Wednesday, January 14, 2015

Day in Court: Police Killers of Civilians Tried

District Attorney Kari Brandenburg decided to skip the grand jury process and charge the officers who killed James Boyd, a man with psychiatric disabilities, with murder. Grand juries don't want to indict cops. Juries don't want to convict cops. But at least there will be a day in court.

Here's what the defense will say:
A defense lawyer characterized him as an unstable suspect who was "unpredictably and dangerously close to a defenseless officer while he was wielding two knives."
"I'm looking forward ... to the DA's office presenting one single witness that says this is murder," said Sam Bregman, a lawyer for Sandy.
Meanwhile, today, testimony began in the killing of a 95-year-old man, John Wrana, by police, in Park Forest, IL. Here is what the defense will say:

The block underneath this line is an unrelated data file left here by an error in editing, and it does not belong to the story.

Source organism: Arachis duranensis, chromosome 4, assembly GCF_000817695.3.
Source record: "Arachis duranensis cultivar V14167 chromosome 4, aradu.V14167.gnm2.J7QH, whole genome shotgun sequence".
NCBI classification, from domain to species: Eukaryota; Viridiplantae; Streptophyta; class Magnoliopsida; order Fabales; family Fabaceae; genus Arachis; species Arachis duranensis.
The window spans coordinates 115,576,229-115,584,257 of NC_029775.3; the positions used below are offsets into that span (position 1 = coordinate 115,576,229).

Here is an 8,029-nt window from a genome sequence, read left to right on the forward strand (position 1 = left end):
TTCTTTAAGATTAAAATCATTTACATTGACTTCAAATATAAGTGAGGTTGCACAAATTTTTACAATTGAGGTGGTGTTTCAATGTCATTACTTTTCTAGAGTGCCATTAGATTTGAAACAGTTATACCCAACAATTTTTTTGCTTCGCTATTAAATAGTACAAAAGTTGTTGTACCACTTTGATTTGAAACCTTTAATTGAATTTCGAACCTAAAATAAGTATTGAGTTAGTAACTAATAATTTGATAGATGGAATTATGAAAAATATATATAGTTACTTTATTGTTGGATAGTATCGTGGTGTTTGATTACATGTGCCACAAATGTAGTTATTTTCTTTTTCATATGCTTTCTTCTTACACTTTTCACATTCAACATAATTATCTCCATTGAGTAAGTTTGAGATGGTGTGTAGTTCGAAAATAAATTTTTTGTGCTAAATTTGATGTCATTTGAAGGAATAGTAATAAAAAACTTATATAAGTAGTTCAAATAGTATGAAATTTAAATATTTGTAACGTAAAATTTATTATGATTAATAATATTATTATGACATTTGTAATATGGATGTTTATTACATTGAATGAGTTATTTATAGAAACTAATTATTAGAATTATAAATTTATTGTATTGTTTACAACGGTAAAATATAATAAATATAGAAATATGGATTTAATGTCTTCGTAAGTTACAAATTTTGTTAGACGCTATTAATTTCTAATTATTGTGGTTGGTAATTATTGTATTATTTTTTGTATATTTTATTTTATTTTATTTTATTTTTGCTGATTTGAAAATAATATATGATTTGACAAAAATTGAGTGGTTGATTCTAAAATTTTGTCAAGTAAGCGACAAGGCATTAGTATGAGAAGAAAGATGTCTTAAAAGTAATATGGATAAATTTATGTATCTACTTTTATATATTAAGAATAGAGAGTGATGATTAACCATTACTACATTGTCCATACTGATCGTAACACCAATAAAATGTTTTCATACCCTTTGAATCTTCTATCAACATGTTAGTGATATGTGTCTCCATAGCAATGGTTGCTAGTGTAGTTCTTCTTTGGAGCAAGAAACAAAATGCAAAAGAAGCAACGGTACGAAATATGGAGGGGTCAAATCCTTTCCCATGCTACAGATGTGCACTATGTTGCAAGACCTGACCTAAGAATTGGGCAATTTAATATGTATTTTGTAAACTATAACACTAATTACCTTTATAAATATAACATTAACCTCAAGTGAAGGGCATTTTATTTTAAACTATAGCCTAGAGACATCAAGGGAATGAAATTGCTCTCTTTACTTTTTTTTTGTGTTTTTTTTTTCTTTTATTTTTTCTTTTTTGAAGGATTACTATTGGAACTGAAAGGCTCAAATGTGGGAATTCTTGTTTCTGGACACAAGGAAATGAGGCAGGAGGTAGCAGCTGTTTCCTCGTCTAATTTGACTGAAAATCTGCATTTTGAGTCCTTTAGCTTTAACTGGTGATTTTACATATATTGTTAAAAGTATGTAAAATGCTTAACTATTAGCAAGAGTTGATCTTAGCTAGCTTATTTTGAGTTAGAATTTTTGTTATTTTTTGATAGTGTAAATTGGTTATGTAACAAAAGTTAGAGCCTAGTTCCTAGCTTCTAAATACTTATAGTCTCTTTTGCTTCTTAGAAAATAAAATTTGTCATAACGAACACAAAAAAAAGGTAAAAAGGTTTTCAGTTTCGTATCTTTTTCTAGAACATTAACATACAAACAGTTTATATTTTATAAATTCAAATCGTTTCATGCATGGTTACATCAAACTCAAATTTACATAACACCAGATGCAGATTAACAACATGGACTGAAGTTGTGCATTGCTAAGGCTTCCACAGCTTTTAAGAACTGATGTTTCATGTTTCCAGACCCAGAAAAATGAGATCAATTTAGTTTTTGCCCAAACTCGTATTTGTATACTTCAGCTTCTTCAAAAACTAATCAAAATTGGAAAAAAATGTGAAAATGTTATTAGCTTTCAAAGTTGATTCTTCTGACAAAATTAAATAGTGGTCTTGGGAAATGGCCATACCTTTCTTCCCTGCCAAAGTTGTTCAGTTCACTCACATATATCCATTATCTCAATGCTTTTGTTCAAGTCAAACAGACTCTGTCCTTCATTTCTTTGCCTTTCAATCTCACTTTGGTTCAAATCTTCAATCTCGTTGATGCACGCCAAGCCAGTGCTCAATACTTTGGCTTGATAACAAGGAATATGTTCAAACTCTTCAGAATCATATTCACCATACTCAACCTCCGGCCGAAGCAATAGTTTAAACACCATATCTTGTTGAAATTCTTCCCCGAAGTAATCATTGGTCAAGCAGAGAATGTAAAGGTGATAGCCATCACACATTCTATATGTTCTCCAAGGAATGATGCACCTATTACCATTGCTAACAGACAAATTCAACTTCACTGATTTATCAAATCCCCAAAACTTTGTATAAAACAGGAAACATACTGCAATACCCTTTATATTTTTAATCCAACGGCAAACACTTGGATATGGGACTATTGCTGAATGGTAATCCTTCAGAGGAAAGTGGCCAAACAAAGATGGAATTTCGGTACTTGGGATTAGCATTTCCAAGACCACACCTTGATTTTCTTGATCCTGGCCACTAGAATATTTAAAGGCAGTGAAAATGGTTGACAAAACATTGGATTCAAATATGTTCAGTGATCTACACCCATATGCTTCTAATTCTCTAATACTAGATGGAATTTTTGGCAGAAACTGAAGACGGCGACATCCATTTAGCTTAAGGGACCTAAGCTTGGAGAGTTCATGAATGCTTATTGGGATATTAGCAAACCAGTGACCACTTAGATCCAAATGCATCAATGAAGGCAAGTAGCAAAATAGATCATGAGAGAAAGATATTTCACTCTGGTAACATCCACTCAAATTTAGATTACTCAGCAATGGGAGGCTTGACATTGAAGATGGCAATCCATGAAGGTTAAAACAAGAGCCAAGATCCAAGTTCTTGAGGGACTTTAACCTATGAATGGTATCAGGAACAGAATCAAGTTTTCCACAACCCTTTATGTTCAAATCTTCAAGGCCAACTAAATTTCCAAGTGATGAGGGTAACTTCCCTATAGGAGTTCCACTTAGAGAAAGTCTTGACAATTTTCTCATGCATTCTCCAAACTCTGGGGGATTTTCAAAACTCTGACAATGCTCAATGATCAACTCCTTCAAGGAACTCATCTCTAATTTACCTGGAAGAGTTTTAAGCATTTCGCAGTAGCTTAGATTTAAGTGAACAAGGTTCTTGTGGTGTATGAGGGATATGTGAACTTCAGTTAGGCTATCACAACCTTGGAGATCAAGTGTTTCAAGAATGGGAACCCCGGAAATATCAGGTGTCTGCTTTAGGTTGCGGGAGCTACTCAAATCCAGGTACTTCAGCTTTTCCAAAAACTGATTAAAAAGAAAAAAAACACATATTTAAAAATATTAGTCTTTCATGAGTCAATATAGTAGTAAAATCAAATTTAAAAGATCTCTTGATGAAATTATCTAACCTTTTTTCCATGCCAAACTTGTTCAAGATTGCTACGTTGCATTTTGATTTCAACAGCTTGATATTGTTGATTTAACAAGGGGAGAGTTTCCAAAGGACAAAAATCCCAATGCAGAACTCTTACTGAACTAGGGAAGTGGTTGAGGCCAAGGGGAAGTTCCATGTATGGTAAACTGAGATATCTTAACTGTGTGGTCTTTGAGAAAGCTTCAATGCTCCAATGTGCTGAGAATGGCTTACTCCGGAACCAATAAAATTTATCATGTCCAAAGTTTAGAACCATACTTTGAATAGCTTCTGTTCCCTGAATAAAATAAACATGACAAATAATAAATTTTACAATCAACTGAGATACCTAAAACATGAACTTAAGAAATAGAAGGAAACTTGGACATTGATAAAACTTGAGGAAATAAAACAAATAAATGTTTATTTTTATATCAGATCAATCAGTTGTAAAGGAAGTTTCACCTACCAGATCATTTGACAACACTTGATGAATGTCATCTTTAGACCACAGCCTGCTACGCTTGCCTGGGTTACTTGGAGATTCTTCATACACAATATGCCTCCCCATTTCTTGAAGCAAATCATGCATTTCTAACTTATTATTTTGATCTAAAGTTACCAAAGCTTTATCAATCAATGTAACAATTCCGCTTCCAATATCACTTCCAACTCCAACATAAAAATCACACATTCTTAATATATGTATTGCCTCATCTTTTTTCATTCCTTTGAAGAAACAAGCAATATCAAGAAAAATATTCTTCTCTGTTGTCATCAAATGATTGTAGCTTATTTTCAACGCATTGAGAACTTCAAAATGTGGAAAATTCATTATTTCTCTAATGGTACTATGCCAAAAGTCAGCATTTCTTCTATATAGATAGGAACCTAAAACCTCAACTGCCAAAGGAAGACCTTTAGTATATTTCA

Craig Taylor carefully followed police policy and the orders of a superior, his lawyer said
"There was nothing reckless about what he did," said attorney Terry Ekl. "He had to make an instantaneous decision based on an order from his supervisor and his own assumptions."
Days in court are necessary, whatever the outcome. Police invocation of hypothetical threats usually, but not always, carry the day. If the police can persuade a jury that it was reasonable for them to fear for their life, they can justify using deadly force. In fact, it is often reasonable. The key is to have fair,  open, civilian-led, assessments of what happened and what the response should be. We give law enforcement enormous powers and that requires accountability and impartial oversight.

The Boyd killing is a pretty stark example of the problems with the Albuquerque PD.  Boyd was surrendering. Moreover, there was never a real threat to begin with. The PD incited this confrontation then responded to it with deadly force, in my reading of the video.

The Wrana case is more complicated. I expect Taylor will be exonerated for following procedure. I think the procedure has problems built into it, but that's a deeper issue.

What I'm happy about is that in both cases we'll to hear what a jury thinks, and that's the key. A system, a trial, an open process. With good attorneys on both sides. A jury of one's peers. That's how our system needs to work.